No Will! – Now What?
Many people still do not have a will. Their reasons for not making this important document are many, including: “There’s lots of time”, “I really don’t need one since I don’t have much money” and “Everything just goes to my spouse anyway”.
In fact, every adult should have a will. A will is your final instruction about who should look after your estate and who should get your property. Dying without a will can lead to all sorts of headaches for those left behind.
A person who dies without a will is considered to have died intestate. To deal with intestacy, the provincial legislature has established rules for the management and distribution of the estate (see box on page 2). These rules spell out who is entitled and in what proportions. However it does not prescribe how the actual assets are to be dealt with.
An executor derives his or her power directly from the will and therefore can begin to administer the deceased’s estate immediately. But where there is no will there is no executor. As a result the deceased’s estate will be effectively frozen until an administrator is appointed by the court, a delay which could result in financial hardship for the family.
The court must choose who will administer the estate. And the court-appointed administrator may not have been someone the deceased would have chosen.
The application process itself can be time consuming and expensive, particularly since there are a number of documents that have to be prepared, served and filed. The time and expense will increase exponentially if more than one person applies to be the administrator. In addition to the extra expense to the estate, the administrator will have to provide security in the form of an administrative bond or obtain a court order waiving this requirement. The bond is to protect the beneficiaries and creditors of the estate against negligence and/or misappropriation on the part of the administrator.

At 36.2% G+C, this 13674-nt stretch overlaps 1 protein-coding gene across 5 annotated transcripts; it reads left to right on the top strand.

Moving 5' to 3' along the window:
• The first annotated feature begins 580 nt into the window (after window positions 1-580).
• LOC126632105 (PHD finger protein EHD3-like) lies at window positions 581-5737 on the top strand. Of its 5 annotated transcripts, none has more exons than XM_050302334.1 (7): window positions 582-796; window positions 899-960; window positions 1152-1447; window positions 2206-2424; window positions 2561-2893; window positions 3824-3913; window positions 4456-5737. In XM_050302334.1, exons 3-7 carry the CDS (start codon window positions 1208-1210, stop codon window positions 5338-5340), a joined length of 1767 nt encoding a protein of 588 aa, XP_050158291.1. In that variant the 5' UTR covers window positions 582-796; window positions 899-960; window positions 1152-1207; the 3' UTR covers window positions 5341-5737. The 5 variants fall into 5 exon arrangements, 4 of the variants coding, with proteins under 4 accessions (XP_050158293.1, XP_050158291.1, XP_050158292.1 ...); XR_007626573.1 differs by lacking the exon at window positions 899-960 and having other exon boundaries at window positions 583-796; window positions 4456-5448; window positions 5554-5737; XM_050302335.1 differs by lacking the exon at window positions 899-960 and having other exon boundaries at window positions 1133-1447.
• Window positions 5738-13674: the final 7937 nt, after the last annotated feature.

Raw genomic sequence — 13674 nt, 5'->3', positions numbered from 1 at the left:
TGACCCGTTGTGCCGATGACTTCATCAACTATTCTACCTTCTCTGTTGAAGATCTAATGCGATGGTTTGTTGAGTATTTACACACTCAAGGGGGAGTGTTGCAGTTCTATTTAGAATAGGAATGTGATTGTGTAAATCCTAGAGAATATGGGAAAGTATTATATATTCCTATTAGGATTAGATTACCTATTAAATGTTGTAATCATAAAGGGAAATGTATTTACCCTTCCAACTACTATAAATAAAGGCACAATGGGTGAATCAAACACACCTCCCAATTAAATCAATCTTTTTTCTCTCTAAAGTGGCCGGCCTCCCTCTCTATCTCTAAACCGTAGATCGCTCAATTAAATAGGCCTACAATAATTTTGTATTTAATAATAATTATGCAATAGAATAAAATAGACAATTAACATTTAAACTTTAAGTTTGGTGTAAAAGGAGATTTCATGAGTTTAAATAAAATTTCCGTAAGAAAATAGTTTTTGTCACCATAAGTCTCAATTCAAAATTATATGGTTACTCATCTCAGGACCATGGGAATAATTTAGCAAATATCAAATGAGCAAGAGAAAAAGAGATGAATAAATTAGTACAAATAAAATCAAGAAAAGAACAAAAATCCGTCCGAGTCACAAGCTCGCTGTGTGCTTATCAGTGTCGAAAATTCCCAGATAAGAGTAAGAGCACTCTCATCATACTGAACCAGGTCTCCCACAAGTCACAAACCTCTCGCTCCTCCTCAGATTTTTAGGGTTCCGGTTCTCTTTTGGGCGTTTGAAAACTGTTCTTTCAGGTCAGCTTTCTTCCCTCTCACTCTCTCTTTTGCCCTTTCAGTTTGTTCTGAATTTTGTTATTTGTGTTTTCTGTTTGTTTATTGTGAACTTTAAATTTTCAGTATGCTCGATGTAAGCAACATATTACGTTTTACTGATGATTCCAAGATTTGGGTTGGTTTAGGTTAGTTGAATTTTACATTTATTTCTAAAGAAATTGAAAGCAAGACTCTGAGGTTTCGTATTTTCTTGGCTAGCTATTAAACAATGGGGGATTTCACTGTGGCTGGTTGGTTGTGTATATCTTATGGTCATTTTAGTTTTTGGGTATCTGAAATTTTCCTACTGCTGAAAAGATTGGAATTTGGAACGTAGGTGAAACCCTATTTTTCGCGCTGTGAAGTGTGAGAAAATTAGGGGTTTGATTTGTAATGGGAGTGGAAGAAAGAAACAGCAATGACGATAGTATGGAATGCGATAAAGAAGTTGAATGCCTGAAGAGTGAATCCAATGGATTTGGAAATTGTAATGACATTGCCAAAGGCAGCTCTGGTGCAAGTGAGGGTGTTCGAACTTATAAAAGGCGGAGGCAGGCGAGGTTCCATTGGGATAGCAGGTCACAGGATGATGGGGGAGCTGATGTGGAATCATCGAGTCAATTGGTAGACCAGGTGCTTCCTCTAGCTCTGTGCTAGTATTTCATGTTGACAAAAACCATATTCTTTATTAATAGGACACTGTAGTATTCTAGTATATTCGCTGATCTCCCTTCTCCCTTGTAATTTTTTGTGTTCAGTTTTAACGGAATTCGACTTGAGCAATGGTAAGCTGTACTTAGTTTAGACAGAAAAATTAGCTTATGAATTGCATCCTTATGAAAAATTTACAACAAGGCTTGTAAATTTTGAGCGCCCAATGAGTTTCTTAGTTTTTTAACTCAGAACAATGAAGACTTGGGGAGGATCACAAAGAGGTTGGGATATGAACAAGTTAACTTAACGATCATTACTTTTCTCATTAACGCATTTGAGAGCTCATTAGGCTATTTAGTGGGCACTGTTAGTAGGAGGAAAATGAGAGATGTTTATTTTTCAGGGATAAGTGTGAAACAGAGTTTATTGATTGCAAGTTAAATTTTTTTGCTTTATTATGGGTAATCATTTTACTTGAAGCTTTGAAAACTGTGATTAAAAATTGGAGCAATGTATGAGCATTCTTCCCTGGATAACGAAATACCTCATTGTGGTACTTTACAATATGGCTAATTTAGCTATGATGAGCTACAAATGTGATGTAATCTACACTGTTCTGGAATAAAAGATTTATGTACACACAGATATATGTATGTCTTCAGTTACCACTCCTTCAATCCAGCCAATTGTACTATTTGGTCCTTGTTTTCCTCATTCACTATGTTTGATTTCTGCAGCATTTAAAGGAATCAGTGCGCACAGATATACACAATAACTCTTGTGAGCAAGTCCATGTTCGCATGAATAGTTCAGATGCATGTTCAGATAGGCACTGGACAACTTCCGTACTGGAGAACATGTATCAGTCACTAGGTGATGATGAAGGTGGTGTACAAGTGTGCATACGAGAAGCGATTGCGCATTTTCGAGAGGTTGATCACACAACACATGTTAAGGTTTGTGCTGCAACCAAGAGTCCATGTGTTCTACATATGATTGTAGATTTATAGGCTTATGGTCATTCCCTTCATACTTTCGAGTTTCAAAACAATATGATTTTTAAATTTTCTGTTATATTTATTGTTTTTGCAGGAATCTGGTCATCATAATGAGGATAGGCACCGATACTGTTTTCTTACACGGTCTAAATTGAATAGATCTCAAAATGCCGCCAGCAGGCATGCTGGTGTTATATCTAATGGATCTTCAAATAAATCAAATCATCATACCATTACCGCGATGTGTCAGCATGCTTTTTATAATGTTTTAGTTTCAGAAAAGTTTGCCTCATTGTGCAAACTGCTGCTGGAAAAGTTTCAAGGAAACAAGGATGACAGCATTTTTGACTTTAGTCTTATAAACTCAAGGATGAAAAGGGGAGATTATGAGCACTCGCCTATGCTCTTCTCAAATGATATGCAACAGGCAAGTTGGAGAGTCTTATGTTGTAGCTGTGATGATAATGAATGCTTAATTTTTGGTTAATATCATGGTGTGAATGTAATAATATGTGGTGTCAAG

Although the estate administration tax (probate fees) will not have to be paid if a will does not have to be probated, it must be paid before an administrator can be appointed. If the estate has a significant value, then the amount of the tax could run into the thousands of dollars.
One of the main obligations of both an executor and an administrator is to track down the deceased’s property. But while the executor will be able to deal with the property in the most beneficial way possible, this may not be so for the administrator. The administrator may have to sell off all the property, whether or not this is the most advantageous course for the estate and the beneficiaries.
After paying all debts and funeral expenses, the administrator will then distribute the estate according to the legal formula. Among other things, this legal formula does not provide for common law spouses, regardless of the length of the relationship. In order to obtain anything from the estate, a common law spouse will have to sue, thus contributing to the time and expense of administering the estate.
If there is no will, then there has probably been insufficient estate planning. As a result, the estate may have to pay extra income tax. (As noted in previous newsletters, there are often opportunities to save significant amounts of probate fees when a will is drawn.)
Still not convinced that a will is a good thing?! – then consider your children. If there is no will, the court is left to choose your children’s guardian. It may not choose the person you would have. In addition, any money that your minor children are entitled to will be administered by the court until they turn 18 at which time the money will be turned over to them. What would you have done with a significant chunk of money when you were 18?!
If you would like additional information about drafting a will and estate planning please contact Howard Steinberg or Stan Landau.
Distribution on Intestacy
Spouse only Estate to spouse
Spouse $200,000 + half to spouse
+ 1 child Half to child
Spouse $200,000 + one third to spouse
+ 2 or more children Two thirds divided among children
No children Estate divided among grandchildren
No grandchildren Estate divided among great-grandchildren
No great-grandchildren Estate divided between parents
No parents Estate divided among siblings
No siblings Estate divided among nieces & nephews
No next-of-kin Estate to government